Capa's editor said of Capa that that he wasn't sure he was a great photographer but he was a great journalist. I think he's onto something. Cartier Bresson is a great photographer; he takes a picture of a man jumping over a puddle behind the Gare St Lazare and it means something- what exactly I don't know, but it has atmosphere, comedy, strangeness. But Capa's shaky, blurry, pictures of soldiers struggling through the surf only mean something because we know they were taken during the first assault on the Normandy beaches. It's not the photos that are great but the fact that Capa was actually there.
We were shown some pictures of life in the Lodz ghetto by a guy called Ross. The same thing applies. They're very ordinary pictures- a girl posing among sunflowers, a wedding group, a bunch of young people in a cafe- it's the time and the place that make them extraordinary. And that blurry image of people standing by a railroad car? utterly undistinguished until one learns that these are Jews being sent to Auschwitz and Ross could have been shot for taking it.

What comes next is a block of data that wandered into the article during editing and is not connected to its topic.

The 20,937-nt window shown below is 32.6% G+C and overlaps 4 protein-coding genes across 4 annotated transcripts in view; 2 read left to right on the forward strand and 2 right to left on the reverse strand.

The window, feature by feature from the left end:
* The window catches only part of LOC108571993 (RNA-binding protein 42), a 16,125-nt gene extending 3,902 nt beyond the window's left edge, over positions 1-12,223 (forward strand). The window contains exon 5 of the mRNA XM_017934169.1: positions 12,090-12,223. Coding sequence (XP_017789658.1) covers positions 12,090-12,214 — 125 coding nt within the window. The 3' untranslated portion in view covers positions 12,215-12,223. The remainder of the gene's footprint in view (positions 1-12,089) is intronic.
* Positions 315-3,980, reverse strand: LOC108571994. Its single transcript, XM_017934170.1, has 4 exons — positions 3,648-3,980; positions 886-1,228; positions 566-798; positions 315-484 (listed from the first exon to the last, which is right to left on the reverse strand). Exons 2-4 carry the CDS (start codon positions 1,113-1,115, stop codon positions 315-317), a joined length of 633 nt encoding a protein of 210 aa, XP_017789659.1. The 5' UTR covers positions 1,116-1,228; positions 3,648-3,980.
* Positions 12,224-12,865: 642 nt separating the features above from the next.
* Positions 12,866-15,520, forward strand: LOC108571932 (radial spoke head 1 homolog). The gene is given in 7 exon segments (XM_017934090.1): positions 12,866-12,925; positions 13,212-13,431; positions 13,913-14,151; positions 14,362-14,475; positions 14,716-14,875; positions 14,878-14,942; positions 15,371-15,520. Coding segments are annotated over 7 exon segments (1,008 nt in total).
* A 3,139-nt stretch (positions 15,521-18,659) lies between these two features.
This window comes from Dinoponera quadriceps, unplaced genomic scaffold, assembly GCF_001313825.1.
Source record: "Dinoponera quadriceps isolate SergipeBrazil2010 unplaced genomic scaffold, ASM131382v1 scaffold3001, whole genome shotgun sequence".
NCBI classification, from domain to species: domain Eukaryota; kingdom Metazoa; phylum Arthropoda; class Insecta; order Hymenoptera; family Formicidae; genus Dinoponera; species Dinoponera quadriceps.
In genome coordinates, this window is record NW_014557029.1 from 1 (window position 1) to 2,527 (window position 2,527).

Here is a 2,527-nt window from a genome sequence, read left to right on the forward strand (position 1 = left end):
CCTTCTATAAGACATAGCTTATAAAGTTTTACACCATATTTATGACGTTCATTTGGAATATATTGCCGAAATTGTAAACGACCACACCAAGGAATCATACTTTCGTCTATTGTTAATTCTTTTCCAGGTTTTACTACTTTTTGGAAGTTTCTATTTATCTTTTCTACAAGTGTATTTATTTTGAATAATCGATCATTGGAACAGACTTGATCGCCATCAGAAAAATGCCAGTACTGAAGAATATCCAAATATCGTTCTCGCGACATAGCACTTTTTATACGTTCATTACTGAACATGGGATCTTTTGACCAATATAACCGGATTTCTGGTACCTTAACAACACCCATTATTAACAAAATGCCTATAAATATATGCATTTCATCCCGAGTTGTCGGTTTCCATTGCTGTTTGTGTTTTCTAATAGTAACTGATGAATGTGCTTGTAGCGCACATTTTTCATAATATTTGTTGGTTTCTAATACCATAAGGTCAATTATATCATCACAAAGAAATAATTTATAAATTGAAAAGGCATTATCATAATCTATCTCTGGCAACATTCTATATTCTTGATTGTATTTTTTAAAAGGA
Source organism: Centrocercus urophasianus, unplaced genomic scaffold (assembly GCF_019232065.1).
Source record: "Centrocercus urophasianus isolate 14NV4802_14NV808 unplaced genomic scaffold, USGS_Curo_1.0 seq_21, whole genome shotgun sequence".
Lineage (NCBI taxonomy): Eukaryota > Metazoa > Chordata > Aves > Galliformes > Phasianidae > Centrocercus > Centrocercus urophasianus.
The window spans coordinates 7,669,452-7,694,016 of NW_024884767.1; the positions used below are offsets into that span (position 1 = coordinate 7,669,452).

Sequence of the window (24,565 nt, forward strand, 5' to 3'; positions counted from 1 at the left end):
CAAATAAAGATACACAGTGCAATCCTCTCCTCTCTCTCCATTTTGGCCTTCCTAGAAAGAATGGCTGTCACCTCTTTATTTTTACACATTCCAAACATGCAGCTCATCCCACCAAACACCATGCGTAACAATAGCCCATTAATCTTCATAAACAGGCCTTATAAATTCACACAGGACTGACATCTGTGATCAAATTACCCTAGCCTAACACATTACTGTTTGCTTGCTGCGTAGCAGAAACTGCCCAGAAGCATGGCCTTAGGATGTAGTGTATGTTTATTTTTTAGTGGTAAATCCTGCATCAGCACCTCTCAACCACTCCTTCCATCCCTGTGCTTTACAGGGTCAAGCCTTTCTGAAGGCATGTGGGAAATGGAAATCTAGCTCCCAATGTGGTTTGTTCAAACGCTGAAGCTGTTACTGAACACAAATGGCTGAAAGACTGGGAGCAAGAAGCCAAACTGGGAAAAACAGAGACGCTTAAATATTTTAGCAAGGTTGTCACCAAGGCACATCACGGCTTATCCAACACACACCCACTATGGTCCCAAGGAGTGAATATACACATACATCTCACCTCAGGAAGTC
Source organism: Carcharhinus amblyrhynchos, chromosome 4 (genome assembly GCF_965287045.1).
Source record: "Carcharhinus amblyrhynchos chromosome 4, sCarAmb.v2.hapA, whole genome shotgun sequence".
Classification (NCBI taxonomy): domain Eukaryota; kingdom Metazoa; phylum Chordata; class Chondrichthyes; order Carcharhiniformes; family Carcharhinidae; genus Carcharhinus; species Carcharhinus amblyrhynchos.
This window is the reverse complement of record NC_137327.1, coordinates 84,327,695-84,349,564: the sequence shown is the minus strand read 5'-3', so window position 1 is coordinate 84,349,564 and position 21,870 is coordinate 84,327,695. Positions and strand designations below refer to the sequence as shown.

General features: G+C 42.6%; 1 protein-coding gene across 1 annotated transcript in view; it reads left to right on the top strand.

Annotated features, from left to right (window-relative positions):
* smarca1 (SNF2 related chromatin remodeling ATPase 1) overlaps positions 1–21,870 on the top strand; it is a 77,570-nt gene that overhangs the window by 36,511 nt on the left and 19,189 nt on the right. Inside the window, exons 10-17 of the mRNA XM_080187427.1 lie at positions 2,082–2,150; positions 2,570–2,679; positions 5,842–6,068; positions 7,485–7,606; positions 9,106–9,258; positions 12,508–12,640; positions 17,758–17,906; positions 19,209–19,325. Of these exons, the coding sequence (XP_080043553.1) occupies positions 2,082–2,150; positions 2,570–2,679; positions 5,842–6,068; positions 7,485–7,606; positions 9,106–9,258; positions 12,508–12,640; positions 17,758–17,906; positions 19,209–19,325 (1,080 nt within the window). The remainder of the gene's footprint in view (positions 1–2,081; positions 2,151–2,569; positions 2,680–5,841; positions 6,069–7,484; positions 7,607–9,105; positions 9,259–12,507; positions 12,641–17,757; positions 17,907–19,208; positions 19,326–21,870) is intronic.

We were introduced to a former G.I. called Tony Vaccaro whose pictures of the war in Europe have only recently received recognition. Capa thought war was romantic, Vaccaro thought war was shit: can you tell this by looking at their work? I don't think you can.
Vaccaro and Capa both have pictures of soldiers at the moment of their deaths. So this is what a man looks like when a bullet hits him. Ah, right.....And what exactly have we learned?
It could be that the best photographs of war are not those taken in battle. The less we see the more we have to imagine. Roger Fenton's image of "The Valley of the Shadow of Death" - down which the Light Brigade charged at the battle of Balaclava- was taken a year after the event. A featureless sky, an unentrancing landscape- just a fold in the ground with a track going down it, no vegetation, no people- and the cannonballs lying where they fell- hundreds of them.